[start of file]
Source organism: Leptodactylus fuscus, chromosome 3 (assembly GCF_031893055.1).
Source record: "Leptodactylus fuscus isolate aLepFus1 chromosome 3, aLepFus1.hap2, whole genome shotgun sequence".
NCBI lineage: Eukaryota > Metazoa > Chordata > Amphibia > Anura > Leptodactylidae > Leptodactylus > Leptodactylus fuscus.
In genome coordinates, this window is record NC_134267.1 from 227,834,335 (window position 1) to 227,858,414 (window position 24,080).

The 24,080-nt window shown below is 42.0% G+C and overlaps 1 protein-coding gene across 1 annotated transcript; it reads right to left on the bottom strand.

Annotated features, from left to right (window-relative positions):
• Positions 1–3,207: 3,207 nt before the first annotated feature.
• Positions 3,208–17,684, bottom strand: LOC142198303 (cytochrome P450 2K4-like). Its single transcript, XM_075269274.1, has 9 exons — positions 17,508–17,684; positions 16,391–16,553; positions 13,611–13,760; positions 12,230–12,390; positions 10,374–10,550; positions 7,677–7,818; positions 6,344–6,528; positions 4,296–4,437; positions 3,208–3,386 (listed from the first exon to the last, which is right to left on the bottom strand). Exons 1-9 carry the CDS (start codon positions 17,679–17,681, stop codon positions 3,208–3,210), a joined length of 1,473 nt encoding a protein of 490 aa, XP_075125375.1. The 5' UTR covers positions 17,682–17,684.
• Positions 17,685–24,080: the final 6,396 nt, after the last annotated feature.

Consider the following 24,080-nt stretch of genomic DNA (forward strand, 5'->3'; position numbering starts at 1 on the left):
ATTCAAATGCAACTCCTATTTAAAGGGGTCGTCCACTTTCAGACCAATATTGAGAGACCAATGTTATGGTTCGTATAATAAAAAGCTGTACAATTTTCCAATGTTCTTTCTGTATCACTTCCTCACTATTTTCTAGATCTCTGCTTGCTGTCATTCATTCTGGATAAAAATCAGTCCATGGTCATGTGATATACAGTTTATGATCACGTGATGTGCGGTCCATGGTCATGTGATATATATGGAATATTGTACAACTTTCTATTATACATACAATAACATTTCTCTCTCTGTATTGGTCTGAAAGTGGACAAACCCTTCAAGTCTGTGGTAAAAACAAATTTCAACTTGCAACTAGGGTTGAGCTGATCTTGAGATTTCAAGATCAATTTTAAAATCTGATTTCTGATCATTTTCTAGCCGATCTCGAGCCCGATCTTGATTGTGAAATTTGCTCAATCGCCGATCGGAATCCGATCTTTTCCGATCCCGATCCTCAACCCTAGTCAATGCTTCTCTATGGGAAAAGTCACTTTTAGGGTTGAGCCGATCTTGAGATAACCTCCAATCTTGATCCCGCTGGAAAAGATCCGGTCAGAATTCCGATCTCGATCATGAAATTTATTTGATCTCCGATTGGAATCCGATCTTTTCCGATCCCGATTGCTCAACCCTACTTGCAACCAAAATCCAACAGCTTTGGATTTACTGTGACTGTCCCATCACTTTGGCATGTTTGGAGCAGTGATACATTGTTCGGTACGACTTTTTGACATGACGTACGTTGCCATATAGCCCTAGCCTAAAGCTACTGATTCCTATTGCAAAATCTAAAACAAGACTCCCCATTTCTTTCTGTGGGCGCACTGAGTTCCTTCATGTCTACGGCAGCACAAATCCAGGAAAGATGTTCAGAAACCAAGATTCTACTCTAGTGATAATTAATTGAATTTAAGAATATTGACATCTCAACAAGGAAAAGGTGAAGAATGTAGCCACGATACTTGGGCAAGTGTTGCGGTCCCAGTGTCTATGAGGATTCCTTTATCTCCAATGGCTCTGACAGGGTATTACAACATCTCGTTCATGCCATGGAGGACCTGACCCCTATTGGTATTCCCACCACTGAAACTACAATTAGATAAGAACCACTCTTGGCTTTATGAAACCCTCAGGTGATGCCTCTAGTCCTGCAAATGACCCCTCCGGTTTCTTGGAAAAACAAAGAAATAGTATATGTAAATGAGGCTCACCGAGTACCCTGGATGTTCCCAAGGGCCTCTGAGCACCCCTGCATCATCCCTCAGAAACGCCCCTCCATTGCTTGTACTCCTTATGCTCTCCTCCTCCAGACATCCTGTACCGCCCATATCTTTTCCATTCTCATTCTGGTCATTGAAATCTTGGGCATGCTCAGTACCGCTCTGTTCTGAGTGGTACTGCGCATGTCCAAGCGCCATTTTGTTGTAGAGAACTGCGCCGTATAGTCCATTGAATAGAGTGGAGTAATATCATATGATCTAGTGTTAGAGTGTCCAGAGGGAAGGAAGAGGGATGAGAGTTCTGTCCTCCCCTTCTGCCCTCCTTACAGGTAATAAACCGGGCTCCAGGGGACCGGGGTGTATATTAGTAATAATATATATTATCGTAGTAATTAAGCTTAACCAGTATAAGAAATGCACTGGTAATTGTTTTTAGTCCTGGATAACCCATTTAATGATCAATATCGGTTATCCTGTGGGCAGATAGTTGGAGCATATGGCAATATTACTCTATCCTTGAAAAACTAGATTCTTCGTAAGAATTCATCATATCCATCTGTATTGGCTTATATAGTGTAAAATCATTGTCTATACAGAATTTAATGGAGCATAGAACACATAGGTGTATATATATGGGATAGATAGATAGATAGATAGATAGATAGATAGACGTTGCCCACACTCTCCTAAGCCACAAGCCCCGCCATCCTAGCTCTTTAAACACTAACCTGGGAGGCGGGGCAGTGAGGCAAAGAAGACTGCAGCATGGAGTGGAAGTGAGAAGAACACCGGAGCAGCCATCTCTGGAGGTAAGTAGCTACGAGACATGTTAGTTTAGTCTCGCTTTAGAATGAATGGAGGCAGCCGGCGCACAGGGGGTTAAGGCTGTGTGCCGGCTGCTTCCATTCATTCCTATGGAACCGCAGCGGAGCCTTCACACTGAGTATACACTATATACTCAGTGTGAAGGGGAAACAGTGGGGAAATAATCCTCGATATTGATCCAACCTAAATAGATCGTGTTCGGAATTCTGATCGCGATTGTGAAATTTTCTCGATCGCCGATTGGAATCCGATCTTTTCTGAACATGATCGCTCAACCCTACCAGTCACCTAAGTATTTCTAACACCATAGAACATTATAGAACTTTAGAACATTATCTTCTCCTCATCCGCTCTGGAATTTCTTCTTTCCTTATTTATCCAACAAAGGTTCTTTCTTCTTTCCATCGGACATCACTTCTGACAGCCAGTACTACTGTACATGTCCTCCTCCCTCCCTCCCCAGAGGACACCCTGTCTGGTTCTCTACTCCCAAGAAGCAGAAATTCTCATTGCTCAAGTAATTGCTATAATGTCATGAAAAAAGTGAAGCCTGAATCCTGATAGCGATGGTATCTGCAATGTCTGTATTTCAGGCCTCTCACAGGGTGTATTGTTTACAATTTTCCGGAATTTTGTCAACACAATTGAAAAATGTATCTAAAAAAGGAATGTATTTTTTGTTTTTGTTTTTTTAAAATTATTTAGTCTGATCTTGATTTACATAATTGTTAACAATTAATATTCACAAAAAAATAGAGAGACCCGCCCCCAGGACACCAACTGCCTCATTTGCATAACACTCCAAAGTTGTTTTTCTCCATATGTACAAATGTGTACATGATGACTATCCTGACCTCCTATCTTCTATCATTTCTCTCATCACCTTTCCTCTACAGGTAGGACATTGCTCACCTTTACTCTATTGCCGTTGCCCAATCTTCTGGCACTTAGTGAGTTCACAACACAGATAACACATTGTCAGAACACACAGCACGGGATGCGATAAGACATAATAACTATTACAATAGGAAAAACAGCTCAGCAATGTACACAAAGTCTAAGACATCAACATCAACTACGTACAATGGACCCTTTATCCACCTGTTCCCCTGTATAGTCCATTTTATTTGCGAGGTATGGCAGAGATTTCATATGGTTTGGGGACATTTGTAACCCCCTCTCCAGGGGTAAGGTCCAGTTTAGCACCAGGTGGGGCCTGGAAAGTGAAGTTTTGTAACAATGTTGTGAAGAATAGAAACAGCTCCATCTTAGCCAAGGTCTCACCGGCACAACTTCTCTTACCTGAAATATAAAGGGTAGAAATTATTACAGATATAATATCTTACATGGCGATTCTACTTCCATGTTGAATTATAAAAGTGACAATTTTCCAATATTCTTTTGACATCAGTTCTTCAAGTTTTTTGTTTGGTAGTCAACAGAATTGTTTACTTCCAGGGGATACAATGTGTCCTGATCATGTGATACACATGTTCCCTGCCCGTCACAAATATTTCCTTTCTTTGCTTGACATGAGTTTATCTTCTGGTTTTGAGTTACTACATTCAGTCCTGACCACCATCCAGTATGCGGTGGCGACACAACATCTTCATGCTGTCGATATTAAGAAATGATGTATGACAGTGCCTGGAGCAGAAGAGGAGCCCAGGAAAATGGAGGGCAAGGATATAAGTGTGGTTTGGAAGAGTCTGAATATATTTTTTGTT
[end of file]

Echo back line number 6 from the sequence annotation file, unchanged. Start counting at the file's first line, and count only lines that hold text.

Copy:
Annotated features, from left to right (window-relative positions):